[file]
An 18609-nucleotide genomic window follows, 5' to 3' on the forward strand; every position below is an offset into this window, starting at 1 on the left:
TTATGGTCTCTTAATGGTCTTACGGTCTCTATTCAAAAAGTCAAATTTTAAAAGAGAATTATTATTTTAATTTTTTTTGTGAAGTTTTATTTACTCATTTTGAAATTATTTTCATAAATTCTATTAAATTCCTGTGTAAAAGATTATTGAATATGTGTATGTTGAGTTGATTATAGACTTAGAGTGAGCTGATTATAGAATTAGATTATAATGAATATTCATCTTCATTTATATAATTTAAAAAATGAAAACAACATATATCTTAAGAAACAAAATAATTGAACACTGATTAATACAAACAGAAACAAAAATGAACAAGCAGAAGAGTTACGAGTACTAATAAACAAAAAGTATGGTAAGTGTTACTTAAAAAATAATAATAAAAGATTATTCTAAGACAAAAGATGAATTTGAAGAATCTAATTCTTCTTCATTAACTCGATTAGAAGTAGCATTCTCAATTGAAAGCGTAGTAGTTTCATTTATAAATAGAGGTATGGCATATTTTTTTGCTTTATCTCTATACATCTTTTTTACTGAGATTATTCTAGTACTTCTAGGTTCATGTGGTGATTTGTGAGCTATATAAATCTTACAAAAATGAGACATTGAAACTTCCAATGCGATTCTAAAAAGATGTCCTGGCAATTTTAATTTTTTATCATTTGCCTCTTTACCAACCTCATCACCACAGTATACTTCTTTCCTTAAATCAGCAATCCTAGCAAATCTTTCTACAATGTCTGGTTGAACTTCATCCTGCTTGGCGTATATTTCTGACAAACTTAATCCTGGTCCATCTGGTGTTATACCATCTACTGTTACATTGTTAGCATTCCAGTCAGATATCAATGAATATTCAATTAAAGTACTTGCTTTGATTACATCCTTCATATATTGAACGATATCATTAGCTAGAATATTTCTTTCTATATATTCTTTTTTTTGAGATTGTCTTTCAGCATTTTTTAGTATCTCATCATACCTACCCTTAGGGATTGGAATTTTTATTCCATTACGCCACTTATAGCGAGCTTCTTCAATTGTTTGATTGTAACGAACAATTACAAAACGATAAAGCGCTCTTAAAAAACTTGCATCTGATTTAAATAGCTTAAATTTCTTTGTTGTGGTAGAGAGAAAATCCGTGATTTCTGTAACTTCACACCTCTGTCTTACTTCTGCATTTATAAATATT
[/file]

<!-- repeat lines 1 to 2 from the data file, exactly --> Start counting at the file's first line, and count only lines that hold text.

An 18609-nucleotide genomic window follows, 5' to 3' on the forward strand; every position below is an offset into this window, starting at 1 on the left:
TTATGGTCTCTTAATGGTCTTACGGTCTCTATTCAAAAAGTCAAATTTTAAAAGAGAATTATTATTTTAATTTTTTTTGTGAAGTTTTATTTACTCATTTTGAAATTATTTTCATAAATTCTATTAAATTCCTGTGTAAAAGATTATTGAATATGTGTATGTTGAGTTGATTATAGACTTAGAGTGAGCTGATTATAGAATTAGATTATAATGAATATTCATCTTCATTTATATAATTTAAAAAATGAAAACAACATATATCTTAAGAAACAAAATAATTGAACACTGATTAATACAAACAGAAACAAAAATGAACAAGCAGAAGAGTTACGAGTACTAATAAACAAAAAGTATGGTAAGTGTTACTTAAAAAATAATAATAAAAGATTATTCTAAGACAAAAGATGAATTTGAAGAATCTAATTCTTCTTCATTAACTCGATTAGAAGTAGCATTCTCAATTGAAAGCGTAGTAGTTTCATTTATAAATAGAGGTATGGCATATTTTTTTGCTTTATCTCTATACATCTTTTTTACTGAGATTATTCTAGTACTTCTAGGTTCATGTGGTGATTTGTGAGCTATATAAATCTTACAAAAATGAGACATTGAAACTTCCAATGCGATTCTAAAAAGATGTCCTGGCAATTTTAATTTTTTATCATTTGCCTCTTTACCAACCTCATCACCACAGTATACTTCTTTCCTTAAATCAGCAATCCTAGCAAATCTTTCTACAATGTCTGGTTGAACTTCATCCTGCTTGGCGTATATTTCTGACAAACTTAATCCTGGTCCATCTGGTGTTATACCATCTACTGTTACATTGTTAGCATTCCAGTCAGATATCAATGAATATTCAATTAAAGTACTTGCTTTGATTACATCCTTCATATATTGAACGATATCATTAGCTAGAATATTTCTTTCTATATATTCTTTTTTTTGAGATTGTCTTTCAGCATTTTTTAGTATCTCATCATACCTACCCTTAGGGATTGGAATTTTTATTCCATTACGCCACTTATAGCGAGCTTCTTCAATTGTTTGATTGTAACGAACAATTACAAAACGATAAAGCGCTCTTAAAAAACTTGCATCTGATTTAAATAGCTTAAATTTCTTTGTTGTGGTAGAGAGAAAATCCGTGATTTCTGTAACTTCACACCTCTGTCTTACTTCTGCATTTATAAATATT